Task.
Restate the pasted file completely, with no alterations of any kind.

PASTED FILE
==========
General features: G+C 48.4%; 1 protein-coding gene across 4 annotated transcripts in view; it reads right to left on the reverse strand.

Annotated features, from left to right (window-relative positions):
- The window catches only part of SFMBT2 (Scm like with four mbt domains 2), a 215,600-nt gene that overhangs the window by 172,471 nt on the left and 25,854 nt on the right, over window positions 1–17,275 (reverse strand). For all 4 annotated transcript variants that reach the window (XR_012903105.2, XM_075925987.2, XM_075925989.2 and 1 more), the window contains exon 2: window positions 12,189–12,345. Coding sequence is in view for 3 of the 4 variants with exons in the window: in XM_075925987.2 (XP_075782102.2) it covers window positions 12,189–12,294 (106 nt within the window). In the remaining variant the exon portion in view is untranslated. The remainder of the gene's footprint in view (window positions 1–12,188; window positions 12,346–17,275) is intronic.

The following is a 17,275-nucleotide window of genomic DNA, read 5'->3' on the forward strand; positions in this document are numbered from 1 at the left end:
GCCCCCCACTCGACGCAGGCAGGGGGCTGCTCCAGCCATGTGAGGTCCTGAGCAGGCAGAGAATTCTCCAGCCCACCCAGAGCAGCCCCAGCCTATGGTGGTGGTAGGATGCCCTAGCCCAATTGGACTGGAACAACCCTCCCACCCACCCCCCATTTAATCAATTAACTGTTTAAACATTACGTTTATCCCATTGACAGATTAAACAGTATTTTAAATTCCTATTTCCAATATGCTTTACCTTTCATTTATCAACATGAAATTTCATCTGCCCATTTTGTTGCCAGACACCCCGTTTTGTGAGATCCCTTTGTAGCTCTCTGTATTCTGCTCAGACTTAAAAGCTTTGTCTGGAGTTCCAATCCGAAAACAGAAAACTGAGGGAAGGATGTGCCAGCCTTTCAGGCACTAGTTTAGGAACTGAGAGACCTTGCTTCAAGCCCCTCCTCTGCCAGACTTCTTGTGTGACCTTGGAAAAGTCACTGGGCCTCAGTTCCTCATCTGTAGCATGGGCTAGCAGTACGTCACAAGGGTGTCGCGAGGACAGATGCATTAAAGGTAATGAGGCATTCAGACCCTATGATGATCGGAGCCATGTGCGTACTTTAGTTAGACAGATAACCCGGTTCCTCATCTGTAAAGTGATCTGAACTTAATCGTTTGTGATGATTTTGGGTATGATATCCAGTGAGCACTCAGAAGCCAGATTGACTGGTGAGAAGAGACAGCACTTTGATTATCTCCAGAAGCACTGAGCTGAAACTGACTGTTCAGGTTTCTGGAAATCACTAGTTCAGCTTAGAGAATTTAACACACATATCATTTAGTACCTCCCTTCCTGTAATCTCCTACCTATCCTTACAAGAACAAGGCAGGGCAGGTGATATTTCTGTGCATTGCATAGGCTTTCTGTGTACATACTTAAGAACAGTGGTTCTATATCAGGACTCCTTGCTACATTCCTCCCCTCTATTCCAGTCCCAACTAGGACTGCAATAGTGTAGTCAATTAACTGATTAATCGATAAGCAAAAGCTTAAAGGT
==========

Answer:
General features: G+C 48.4%; 1 protein-coding gene across 4 annotated transcripts in view; it reads right to left on the reverse strand.

Annotated features, from left to right (window-relative positions):
- The window catches only part of SFMBT2 (Scm like with four mbt domains 2), a 215,600-nt gene that overhangs the window by 172,471 nt on the left and 25,854 nt on the right, over window positions 1–17,275 (reverse strand). For all 4 annotated transcript variants that reach the window (XR_012903105.2, XM_075925987.2, XM_075925989.2 and 1 more), the window contains exon 2: window positions 12,189–12,345. Coding sequence is in view for 3 of the 4 variants with exons in the window: in XM_075925987.2 (XP_075782102.2) it covers window positions 12,189–12,294 (106 nt within the window). In the remaining variant the exon portion in view is untranslated. The remainder of the gene's footprint in view (window positions 1–12,188; window positions 12,346–17,275) is intronic.

The following is a 17,275-nucleotide window of genomic DNA, read 5'->3' on the forward strand; positions in this document are numbered from 1 at the left end:
GCCCCCCACTCGACGCAGGCAGGGGGCTGCTCCAGCCATGTGAGGTCCTGAGCAGGCAGAGAATTCTCCAGCCCACCCAGAGCAGCCCCAGCCTATGGTGGTGGTAGGATGCCCTAGCCCAATTGGACTGGAACAACCCTCCCACCCACCCCCCATTTAATCAATTAACTGTTTAAACATTACGTTTATCCCATTGACAGATTAAACAGTATTTTAAATTCCTATTTCCAATATGCTTTACCTTTCATTTATCAACATGAAATTTCATCTGCCCATTTTGTTGCCAGACACCCCGTTTTGTGAGATCCCTTTGTAGCTCTCTGTATTCTGCTCAGACTTAAAAGCTTTGTCTGGAGTTCCAATCCGAAAACAGAAAACTGAGGGAAGGATGTGCCAGCCTTTCAGGCACTAGTTTAGGAACTGAGAGACCTTGCTTCAAGCCCCTCCTCTGCCAGACTTCTTGTGTGACCTTGGAAAAGTCACTGGGCCTCAGTTCCTCATCTGTAGCATGGGCTAGCAGTACGTCACAAGGGTGTCGCGAGGACAGATGCATTAAAGGTAATGAGGCATTCAGACCCTATGATGATCGGAGCCATGTGCGTACTTTAGTTAGACAGATAACCCGGTTCCTCATCTGTAAAGTGATCTGAACTTAATCGTTTGTGATGATTTTGGGTATGATATCCAGTGAGCACTCAGAAGCCAGATTGACTGGTGAGAAGAGACAGCACTTTGATTATCTCCAGAAGCACTGAGCTGAAACTGACTGTTCAGGTTTCTGGAAATCACTAGTTCAGCTTAGAGAATTTAACACACATATCATTTAGTACCTCCCTTCCTGTAATCTCCTACCTATCCTTACAAGAACAAGGCAGGGCAGGTGATATTTCTGTGCATTGCATAGGCTTTCTGTGTACATACTTAAGAACAGTGGTTCTATATCAGGACTCCTTGCTACATTCCTCCCCTCTATTCCAGTCCCAACTAGGACTGCAATAGTGTAGTCAATTAACTGATTAATCGATAAGCAAAAGCTTAAAGGT